Weekend foraging in the woods

I have ‘consciously’ started foraging just this spring but I am already hooked. In years before I had often gathered wild raspberries or blackberries because that was what my family did when we were kids, but I never intentionally looked out for edible foods in the wild.

I started foraging just this year inspired by other traditional food bloggers, and the first thing I gathered was spring nettles. I made nettle soup, pakoras, tea and plant fertilizer. In May I gathered dandelion flowers to make dandelion syrup and dandelion infused oil for soap making. Now wherever I go I am constantly on the lookout for new edible plants.

No matter where you live, you can always forage something. I live in the city but can still find edible plants in the park, on the playground next to my home or in the forests surrounding the city.


Foraging was once an essential part of food culture here in British Isles, and many plants have a history of being used as food or medicine.

You do not need a lot of free time to forage. I have a small daughter who does not allow me to gather plants for more than a few minutes at a time, or she gets bored, so during the week I usually gather a little bit of everything on our way through the park to the playground.

And this weekend we also went to a forest just 15 minutes drive from our home. Here is what I foraged there…

wild raspberries

Raspberries for my homemade pink lemonade (recipe coming soon).


This is cleavers, also known as goosegrass (because geese love to eat it). It is easy to identify since it clings to anything that it touches. It can be eaten cooked, just like kale or spinach (if you gather it before the tiny round fruits appear). It can also be made into poultice and used on the skin to treat burns, wounds or stings. I am drying my bunch of cleavers to make it into tea. It is supposed to be very good for the lymph system (e.g. to treat tonsillitis). I am very curious how it is going to taste and I will update you when I know.


Linden flowers grow on the linden tree. I love their sweet, honey-like aroma and they remind me of spending summer holidays at my grandma’s cottage in the Polish countryside. The linden trees are in bloom in July so now is the best time to gather enough of them to use as flu tea in winter. They dry very fast spread on paper towels or trays on the kitchen counter. I want to use some of them to make linden lemonade.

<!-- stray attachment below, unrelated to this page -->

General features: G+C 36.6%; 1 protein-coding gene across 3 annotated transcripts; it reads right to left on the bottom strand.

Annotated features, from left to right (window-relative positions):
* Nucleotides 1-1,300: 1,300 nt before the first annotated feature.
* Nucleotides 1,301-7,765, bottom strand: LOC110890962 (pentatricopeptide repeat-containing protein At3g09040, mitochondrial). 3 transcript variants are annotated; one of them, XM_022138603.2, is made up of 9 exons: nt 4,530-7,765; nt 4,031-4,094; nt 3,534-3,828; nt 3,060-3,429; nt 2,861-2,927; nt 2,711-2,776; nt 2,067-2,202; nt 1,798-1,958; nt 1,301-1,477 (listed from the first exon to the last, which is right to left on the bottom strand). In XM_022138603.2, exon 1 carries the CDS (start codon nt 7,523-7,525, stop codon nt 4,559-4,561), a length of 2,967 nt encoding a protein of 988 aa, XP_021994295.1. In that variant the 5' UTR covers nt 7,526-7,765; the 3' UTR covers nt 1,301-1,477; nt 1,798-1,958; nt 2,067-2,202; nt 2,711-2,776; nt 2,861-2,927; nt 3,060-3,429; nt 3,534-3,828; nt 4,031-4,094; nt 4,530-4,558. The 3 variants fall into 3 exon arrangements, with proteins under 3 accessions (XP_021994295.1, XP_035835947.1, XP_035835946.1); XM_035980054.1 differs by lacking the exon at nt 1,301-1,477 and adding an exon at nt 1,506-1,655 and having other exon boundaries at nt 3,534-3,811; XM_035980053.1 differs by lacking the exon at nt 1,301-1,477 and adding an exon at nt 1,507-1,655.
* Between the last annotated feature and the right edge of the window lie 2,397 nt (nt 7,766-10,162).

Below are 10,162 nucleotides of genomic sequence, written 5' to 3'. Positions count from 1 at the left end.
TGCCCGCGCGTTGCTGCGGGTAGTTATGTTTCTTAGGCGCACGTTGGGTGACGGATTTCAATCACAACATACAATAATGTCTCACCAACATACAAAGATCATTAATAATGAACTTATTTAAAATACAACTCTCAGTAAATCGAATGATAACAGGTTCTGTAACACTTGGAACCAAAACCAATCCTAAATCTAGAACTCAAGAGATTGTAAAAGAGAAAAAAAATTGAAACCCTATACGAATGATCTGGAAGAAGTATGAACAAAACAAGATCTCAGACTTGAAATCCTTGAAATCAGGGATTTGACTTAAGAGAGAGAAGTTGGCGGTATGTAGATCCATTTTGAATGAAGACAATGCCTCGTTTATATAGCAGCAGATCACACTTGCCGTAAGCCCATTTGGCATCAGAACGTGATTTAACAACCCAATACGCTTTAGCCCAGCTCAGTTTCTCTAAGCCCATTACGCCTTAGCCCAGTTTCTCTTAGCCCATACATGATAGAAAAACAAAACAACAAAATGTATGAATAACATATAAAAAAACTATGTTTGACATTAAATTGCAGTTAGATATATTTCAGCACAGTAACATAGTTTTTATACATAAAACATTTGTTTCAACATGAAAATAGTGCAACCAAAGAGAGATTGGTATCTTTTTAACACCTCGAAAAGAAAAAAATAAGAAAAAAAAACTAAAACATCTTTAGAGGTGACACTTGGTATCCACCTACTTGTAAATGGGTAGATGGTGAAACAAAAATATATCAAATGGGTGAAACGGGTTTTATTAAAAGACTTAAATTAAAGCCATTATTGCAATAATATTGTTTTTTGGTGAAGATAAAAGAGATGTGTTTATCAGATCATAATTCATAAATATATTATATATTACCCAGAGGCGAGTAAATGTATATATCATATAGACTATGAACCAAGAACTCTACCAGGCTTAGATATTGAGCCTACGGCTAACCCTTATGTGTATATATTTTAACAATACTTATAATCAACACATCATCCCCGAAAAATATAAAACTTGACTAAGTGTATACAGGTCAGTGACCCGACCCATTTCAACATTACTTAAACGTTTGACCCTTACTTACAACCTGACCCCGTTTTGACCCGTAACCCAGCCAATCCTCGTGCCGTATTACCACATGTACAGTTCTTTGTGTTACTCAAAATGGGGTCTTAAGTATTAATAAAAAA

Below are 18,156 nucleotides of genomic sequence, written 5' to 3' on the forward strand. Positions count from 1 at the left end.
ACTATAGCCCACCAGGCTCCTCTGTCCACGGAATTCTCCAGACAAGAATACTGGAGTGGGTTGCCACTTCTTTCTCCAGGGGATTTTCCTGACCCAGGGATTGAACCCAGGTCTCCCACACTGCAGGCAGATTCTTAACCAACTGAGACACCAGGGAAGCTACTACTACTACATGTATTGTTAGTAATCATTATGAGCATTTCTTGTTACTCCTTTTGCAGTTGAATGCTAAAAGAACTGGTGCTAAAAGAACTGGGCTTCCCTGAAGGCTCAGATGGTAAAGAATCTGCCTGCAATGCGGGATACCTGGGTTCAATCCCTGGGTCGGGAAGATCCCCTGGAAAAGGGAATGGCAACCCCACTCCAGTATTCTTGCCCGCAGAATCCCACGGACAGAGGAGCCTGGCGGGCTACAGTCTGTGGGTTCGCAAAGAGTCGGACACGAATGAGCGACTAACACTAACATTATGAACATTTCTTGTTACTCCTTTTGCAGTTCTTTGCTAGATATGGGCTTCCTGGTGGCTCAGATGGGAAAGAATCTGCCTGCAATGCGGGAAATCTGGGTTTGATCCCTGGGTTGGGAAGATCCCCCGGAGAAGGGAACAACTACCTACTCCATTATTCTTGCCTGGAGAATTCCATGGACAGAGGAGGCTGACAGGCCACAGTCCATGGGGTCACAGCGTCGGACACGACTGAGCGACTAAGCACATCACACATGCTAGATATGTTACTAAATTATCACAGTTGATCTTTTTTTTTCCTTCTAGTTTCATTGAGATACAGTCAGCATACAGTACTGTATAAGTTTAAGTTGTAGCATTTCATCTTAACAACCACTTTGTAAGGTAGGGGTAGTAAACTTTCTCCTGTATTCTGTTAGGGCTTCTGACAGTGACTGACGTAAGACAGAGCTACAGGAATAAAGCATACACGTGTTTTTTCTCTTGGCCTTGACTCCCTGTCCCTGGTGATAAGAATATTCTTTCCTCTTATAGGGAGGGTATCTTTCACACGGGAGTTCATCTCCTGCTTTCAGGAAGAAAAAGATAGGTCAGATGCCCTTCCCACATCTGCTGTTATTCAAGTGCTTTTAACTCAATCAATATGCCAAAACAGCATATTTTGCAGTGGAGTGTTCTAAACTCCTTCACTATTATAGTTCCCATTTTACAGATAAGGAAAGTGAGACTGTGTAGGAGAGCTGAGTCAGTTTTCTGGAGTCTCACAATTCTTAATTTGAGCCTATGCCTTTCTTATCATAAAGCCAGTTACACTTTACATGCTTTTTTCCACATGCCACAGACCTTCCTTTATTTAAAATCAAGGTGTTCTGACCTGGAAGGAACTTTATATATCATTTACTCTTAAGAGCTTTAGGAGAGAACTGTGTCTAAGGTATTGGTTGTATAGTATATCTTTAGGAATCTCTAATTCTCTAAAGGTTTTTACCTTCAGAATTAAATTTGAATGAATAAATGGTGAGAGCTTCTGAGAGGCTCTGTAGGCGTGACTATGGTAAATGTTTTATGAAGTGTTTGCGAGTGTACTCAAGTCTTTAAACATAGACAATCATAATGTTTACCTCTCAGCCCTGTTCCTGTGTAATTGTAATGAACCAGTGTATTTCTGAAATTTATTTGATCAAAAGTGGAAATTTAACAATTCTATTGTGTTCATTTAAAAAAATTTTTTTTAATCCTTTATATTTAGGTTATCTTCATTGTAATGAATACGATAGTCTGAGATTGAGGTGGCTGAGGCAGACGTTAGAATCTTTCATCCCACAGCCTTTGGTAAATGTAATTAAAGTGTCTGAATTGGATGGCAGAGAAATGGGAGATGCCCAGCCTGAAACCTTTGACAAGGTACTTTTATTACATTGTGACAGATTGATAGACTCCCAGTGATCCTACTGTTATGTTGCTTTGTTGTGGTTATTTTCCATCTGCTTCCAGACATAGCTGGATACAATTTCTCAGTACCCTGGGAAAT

This is the humble tansy which can grow everywhere, even on wastelands. Flowers, buds and leaves are edible. Flowers and buds can be dried and used (sparingly) as seasoning – it is supposed to taste like sage. According to Darina Allen in Forgotten skills of cooking a little of fresh chopped leaves (1 tsp – 1 tbsp) can be used as seasoning in bechamel sauces or omelettes. Tansy is believed to keep flies and bugs away and has a really interesting history. I found a video on Youtube talking about tansy being used in meat transportation and also put inside coffins -find it here.

I hope this post will inspire you to go out and look for edible plants. There are many great books, posts and videos about foraging online if you want to know more about this topic.Here are some of my favourites:

16 Ways to Eat Dandelions by The Prairie Homestead

Let’s Talk About Foraging  by Ariana at And Here We Are.

Joe and Zach Survival channel on Youtube have lots of short videos about foraging.

Food for Free by Richard Mabey is a great book about foraging.



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